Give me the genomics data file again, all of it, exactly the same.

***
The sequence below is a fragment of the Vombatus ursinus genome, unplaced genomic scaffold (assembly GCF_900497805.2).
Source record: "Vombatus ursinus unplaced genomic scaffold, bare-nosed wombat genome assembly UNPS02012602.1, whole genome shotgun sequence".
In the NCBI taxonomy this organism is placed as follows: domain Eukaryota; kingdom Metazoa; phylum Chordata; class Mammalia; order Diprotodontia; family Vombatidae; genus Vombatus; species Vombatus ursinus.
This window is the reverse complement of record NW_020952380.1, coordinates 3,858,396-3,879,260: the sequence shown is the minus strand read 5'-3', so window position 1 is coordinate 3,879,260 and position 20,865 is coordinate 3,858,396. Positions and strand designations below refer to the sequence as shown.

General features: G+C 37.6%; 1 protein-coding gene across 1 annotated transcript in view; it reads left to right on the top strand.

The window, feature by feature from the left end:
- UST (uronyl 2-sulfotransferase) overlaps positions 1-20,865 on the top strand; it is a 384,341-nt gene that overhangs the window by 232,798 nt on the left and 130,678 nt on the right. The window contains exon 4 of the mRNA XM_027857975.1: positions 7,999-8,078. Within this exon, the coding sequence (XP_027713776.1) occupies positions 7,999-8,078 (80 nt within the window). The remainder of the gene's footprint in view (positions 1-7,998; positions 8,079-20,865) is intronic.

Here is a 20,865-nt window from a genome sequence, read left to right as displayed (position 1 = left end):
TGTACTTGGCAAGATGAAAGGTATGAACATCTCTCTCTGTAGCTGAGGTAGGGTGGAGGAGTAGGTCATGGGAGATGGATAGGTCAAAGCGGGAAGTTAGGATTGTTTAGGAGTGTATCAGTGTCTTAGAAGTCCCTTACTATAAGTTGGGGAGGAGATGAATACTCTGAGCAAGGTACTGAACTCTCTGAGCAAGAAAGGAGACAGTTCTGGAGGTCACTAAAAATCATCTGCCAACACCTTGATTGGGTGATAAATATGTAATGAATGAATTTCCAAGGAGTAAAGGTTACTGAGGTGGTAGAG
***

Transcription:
The sequence below is a fragment of the Vombatus ursinus genome, unplaced genomic scaffold (assembly GCF_900497805.2).
Source record: "Vombatus ursinus unplaced genomic scaffold, bare-nosed wombat genome assembly UNPS02012602.1, whole genome shotgun sequence".
In the NCBI taxonomy this organism is placed as follows: domain Eukaryota; kingdom Metazoa; phylum Chordata; class Mammalia; order Diprotodontia; family Vombatidae; genus Vombatus; species Vombatus ursinus.
This window is the reverse complement of record NW_020952380.1, coordinates 3,858,396-3,879,260: the sequence shown is the minus strand read 5'-3', so window position 1 is coordinate 3,879,260 and position 20,865 is coordinate 3,858,396. Positions and strand designations below refer to the sequence as shown.

General features: G+C 37.6%; 1 protein-coding gene across 1 annotated transcript in view; it reads left to right on the top strand.

The window, feature by feature from the left end:
- UST (uronyl 2-sulfotransferase) overlaps positions 1-20,865 on the top strand; it is a 384,341-nt gene that overhangs the window by 232,798 nt on the left and 130,678 nt on the right. The window contains exon 4 of the mRNA XM_027857975.1: positions 7,999-8,078. Within this exon, the coding sequence (XP_027713776.1) occupies positions 7,999-8,078 (80 nt within the window). The remainder of the gene's footprint in view (positions 1-7,998; positions 8,079-20,865) is intronic.

Here is a 20,865-nt window from a genome sequence, read left to right as displayed (position 1 = left end):
TGTACTTGGCAAGATGAAAGGTATGAACATCTCTCTCTGTAGCTGAGGTAGGGTGGAGGAGTAGGTCATGGGAGATGGATAGGTCAAAGCGGGAAGTTAGGATTGTTTAGGAGTGTATCAGTGTCTTAGAAGTCCCTTACTATAAGTTGGGGAGGAGATGAATACTCTGAGCAAGGTACTGAACTCTCTGAGCAAGAAAGGAGACAGTTCTGGAGGTCACTAAAAATCATCTGCCAACACCTTGATTGGGTGATAAATATGTAATGAATGAATTTCCAAGGAGTAAAGGTTACTGAGGTGGTAGAG